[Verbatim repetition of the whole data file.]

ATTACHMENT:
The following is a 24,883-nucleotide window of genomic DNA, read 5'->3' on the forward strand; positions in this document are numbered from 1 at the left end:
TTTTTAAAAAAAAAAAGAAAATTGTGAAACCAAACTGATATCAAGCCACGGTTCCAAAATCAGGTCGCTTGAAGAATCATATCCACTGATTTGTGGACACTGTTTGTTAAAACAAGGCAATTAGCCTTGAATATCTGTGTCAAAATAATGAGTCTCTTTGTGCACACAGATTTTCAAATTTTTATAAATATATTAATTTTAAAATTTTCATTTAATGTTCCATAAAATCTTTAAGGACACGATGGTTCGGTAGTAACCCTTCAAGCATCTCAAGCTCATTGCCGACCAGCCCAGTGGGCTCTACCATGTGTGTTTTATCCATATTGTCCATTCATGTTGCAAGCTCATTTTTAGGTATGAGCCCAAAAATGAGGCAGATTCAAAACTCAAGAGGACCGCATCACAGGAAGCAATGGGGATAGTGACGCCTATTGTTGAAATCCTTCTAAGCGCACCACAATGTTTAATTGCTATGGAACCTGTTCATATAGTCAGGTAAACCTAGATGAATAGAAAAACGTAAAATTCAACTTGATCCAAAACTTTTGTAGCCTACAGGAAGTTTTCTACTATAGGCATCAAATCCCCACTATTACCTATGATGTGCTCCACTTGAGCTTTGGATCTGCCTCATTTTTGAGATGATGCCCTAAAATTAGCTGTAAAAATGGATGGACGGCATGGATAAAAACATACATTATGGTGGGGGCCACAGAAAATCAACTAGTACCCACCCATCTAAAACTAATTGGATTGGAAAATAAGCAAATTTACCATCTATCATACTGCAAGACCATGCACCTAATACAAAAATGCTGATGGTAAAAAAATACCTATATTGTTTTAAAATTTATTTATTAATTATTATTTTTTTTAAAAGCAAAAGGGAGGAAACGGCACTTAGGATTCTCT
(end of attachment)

The following is a 24,883-nucleotide window of genomic DNA, read 5'->3' on the forward strand; positions in this document are numbered from 1 at the left end:
TTTTTAAAAAAAAAAAGAAAATTGTGAAACCAAACTGATATCAAGCCACGGTTCCAAAATCAGGTCGCTTGAAGAATCATATCCACTGATTTGTGGACACTGTTTGTTAAAACAAGGCAATTAGCCTTGAATATCTGTGTCAAAATAATGAGTCTCTTTGTGCACACAGATTTTCAAATTTTTATAAATATATTAATTTTAAAATTTTCATTTAATGTTCCATAAAATCTTTAAGGACACGATGGTTCGGTAGTAACCCTTCAAGCATCTCAAGCTCATTGCCGACCAGCCCAGTGGGCTCTACCATGTGTGTTTTATCCATATTGTCCATTCATGTTGCAAGCTCATTTTTAGGTATGAGCCCAAAAATGAGGCAGATTCAAAACTCAAGAGGACCGCATCACAGGAAGCAATGGGGATAGTGACGCCTATTGTTGAAATCCTTCTAAGCGCACCACAATGTTTAATTGCTATGGAACCTGTTCATATAGTCAGGTAAACCTAGATGAATAGAAAAACGTAAAATTCAACTTGATCCAAAACTTTTGTAGCCTACAGGAAGTTTTCTACTATAGGCATCAAATCCCCACTATTACCTATGATGTGCTCCACTTGAGCTTTGGATCTGCCTCATTTTTGAGATGATGCCCTAAAATTAGCTGTAAAAATGGATGGACGGCATGGATAAAAACATACATTATGGTGGGGGCCACAGAAAATCAACTAGTACCCACCCATCTAAAACTAATTGGATTGGAAAATAAGCAAATTTACCATCTATCATACTGCAAGACCATGCACCTAATACAAAAATGCTGATGGTAAAAAAATACCTATATTGTTTTAAAATTTATTTATTAATTATTATTTTTTTTAAAAGCAAAAGGGAGGAAACGGCACTTAGGATTCTCT